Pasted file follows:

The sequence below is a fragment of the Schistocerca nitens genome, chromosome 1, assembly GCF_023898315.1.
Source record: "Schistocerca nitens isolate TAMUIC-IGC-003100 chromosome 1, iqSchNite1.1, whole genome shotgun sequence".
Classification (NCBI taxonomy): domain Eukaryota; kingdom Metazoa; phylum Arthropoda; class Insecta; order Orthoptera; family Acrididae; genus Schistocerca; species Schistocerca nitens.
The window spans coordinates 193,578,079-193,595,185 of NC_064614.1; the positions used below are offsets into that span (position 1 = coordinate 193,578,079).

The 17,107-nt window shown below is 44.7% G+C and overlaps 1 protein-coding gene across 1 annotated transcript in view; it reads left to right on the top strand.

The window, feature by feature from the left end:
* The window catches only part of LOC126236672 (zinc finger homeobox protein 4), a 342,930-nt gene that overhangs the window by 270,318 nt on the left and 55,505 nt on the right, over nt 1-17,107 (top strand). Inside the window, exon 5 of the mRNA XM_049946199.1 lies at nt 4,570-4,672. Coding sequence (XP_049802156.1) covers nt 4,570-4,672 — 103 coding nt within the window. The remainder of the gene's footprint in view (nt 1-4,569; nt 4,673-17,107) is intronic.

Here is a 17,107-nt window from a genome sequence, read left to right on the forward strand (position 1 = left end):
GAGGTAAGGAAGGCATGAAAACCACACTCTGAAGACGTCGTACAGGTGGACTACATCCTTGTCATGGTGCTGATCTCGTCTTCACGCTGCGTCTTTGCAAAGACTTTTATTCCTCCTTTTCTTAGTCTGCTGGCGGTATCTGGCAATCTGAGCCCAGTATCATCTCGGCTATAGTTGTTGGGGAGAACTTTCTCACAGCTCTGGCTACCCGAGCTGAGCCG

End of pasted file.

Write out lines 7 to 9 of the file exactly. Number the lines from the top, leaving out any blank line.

* The window catches only part of LOC126236672 (zinc finger homeobox protein 4), a 342,930-nt gene that overhangs the window by 270,318 nt on the left and 55,505 nt on the right, over nt 1-17,107 (top strand). Inside the window, exon 5 of the mRNA XM_049946199.1 lies at nt 4,570-4,672. Coding sequence (XP_049802156.1) covers nt 4,570-4,672 — 103 coding nt within the window. The remainder of the gene's footprint in view (nt 1-4,569; nt 4,673-17,107) is intronic.

Here is a 17,107-nt window from a genome sequence, read left to right on the forward strand (position 1 = left end):
GAGGTAAGGAAGGCATGAAAACCACACTCTGAAGACGTCGTACAGGTGGACTACATCCTTGTCATGGTGCTGATCTCGTCTTCACGCTGCGTCTTTGCAAAGACTTTTATTCCTCCTTTTCTTAGTCTGCTGGCGGTATCTGGCAATCTGAGCCCAGTATCATCTCGGCTATAGTTGTTGGGGAGAACTTTCTCACAGCTCTGGCTACCCGAGCTGAGCCG